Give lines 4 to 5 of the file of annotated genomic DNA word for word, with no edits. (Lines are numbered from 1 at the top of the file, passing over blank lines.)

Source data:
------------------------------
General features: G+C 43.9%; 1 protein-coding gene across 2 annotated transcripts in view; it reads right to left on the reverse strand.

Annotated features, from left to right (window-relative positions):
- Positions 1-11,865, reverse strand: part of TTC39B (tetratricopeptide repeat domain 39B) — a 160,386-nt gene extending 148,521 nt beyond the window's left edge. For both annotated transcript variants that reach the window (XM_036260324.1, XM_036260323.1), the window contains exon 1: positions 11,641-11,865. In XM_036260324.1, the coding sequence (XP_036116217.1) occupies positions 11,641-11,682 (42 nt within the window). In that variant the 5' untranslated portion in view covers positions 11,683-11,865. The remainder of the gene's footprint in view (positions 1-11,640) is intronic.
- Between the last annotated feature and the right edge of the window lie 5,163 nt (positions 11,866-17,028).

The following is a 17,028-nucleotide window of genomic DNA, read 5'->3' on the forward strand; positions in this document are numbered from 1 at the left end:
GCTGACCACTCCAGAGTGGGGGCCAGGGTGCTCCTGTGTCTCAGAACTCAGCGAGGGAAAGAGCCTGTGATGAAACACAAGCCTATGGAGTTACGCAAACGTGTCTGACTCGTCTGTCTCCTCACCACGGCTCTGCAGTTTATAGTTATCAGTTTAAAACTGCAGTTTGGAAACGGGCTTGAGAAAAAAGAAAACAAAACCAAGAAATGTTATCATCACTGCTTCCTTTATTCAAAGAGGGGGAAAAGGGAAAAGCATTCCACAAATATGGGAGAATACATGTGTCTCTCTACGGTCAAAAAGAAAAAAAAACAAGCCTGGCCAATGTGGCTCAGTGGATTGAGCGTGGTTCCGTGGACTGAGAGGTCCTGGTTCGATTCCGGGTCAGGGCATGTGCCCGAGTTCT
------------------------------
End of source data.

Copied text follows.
- Between the last annotated feature and the right edge of the window lie 5,163 nt (positions 11,866-17,028).

The following is a 17,028-nucleotide window of genomic DNA, read 5'->3' on the forward strand; positions in this document are numbered from 1 at the left end: